Parents are puzzled by their seven-year-old’s new questions and feelings about adoption. Adoption expert Beth Friedberg, LCSW, offers an explanation and talking tips.
How to Talk About and Explain Adoption
Sample language, conversation guidelines, and other expert advice to help you explain adoption to your child, and answer questions from family, friends, and others.
“My nine-year-old has been asking me about her birth mother. I was able to find her on social media, but I’m worried about sharing the photos I found.”
Most kids are born to rebound whatever their start in life. Research shows that parents can help.
Our kids deserve to know who their people were.
Adoptees and their families need help and guidance throughout their lives. Support groups can help provide that.
“Our 17-year-old is experiencing depression and has been smoking pot. She told us she sees her depression as connected to adoption, which surprised us, because we’ve always talked openly about adoption. How can we help her?”
Preparing your child for a new sibling can be a challenge at any age, but especially when she is a sensitive teen.
A mother seeks advice on sharing difficult birth family details with her daughter, and how this might affect their open adoption relationship.
I don’t think about adoption on a daily basis; I am just a dad, after all. But when I do, it’s these moments that rise to the surface, indicative of so much else along the way.
Four families share how they fit making scrapbooks and lifebooks into their busy lives after adopting.
Millions of children around the world are currently being raised in “grandfamilies.” In this excerpt from a new guidebook, learn how to make sense of your new role and explain this unique form of kinship adoption to your child.
An adoptive mother explores adopting her son’s biological sister, but realizes she wouldn’t be able to meet the child’s medical needs. She seeks advice on how to tell her son.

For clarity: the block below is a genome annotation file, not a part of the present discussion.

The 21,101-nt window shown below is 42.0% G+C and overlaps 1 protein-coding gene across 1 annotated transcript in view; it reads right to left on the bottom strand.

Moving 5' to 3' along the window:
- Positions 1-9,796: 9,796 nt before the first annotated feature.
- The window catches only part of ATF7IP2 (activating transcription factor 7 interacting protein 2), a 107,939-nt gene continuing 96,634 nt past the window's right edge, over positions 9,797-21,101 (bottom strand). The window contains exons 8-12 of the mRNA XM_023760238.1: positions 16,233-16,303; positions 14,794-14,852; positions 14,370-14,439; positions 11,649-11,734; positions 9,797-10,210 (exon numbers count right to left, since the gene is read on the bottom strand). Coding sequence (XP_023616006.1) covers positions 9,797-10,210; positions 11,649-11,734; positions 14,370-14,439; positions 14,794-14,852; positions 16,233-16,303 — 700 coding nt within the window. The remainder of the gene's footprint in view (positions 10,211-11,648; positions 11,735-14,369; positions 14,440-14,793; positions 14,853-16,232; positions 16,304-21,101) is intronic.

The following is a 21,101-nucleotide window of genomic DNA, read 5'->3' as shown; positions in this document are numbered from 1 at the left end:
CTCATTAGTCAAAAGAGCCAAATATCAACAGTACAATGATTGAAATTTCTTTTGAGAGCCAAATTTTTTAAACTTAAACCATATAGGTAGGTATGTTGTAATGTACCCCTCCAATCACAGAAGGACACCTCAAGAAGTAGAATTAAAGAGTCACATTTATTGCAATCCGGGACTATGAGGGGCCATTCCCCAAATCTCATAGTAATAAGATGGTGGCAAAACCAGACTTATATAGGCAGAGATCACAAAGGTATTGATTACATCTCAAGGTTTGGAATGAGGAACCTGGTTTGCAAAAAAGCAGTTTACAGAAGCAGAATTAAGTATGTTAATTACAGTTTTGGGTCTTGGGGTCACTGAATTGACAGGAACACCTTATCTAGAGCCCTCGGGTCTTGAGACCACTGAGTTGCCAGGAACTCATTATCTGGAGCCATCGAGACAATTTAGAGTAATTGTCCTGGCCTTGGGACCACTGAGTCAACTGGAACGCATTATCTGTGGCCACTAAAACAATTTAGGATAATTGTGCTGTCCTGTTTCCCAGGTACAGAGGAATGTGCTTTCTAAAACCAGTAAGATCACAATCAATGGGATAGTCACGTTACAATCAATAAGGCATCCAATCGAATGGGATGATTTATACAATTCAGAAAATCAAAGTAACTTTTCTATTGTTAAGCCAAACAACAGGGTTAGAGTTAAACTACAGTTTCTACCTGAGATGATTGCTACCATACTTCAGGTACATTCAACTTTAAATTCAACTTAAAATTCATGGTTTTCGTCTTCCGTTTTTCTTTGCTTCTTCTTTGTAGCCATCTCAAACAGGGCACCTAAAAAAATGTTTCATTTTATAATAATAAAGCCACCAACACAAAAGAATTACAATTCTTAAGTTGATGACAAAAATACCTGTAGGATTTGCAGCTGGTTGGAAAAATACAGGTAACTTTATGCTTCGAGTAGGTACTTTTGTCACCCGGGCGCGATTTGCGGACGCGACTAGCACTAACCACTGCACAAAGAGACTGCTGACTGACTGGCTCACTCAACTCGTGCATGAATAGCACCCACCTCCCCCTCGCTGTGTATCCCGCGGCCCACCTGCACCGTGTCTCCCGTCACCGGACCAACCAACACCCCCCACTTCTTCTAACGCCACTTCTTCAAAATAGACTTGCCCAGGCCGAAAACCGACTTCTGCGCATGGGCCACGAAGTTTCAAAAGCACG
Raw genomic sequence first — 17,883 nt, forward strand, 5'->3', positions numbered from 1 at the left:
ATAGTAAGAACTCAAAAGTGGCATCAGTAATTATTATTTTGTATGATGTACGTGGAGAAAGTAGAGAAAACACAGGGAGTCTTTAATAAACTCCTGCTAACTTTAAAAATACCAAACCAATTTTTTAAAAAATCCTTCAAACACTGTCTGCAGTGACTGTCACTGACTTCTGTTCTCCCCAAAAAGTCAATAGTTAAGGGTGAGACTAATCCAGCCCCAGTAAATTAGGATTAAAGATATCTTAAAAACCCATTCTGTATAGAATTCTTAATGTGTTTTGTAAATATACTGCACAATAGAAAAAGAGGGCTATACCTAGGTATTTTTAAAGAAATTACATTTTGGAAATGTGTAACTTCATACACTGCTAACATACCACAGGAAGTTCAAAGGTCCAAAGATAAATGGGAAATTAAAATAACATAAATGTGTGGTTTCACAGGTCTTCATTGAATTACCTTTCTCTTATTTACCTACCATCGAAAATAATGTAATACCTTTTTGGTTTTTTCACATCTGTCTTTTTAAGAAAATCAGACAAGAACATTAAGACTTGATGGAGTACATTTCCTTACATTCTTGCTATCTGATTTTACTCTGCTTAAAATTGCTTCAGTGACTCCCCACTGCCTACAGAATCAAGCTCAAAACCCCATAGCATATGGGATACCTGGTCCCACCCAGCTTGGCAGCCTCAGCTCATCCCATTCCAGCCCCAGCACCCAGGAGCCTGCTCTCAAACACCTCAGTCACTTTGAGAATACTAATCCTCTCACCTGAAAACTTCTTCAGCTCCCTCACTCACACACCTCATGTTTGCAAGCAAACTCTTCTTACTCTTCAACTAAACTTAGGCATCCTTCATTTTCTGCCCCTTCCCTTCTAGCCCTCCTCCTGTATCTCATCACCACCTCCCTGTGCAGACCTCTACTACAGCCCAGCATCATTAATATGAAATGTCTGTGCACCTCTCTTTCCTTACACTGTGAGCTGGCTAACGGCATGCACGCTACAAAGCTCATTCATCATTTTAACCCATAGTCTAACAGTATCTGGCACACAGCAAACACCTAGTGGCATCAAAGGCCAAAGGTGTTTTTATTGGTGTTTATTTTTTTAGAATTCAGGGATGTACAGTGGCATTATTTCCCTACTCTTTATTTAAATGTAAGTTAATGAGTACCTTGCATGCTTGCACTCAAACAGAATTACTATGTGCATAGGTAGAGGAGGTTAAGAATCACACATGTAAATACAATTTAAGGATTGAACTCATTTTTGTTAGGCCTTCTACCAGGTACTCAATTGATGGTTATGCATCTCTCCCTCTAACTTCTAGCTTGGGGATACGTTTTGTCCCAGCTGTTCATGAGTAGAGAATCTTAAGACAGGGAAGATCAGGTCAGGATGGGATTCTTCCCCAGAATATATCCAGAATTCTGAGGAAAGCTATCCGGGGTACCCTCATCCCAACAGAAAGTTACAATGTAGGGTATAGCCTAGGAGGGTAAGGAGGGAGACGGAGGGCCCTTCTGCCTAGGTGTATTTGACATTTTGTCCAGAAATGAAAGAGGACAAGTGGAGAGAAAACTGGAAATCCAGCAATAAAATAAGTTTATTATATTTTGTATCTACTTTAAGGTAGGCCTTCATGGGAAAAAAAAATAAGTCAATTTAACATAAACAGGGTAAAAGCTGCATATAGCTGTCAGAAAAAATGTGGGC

To my surprise, his comment about wanting another mother did not upset me. Rather, I realized that I knew exactly how he felt, and my mother, too!
There will be hundreds of chances to tell my daughter the story of her three mothers.
Conversations about adoption are rarely planned, so parents have to be ready with details at a moment's notice. On a recent evening with my kids, I experienced that times three.
When talk turns to family traits—who got grandma's curly hair or daddy's big blue eyes—how does our child find her place in the conversation?
We have a closed adoption, per our child’s birth mother’s request. How can I ever tell my child that I know who her birth mother is, but can’t share that information?
Our daughter knows she was adopted, but doesn’t know she has younger half-birth-siblings. I worry about telling her, but I also I don’t want her to feel like we were hiding information from her.
Many parents are putting their adoption stories in writing. Whether you publish or not, here's how to create a moving, quality memoir.
At a recent gathering, an acquaintance made a comment based on the astonishingly misguided and downright vulgar assumption that my child’s birth parents are unworthy or subpar. Here’s how I responded.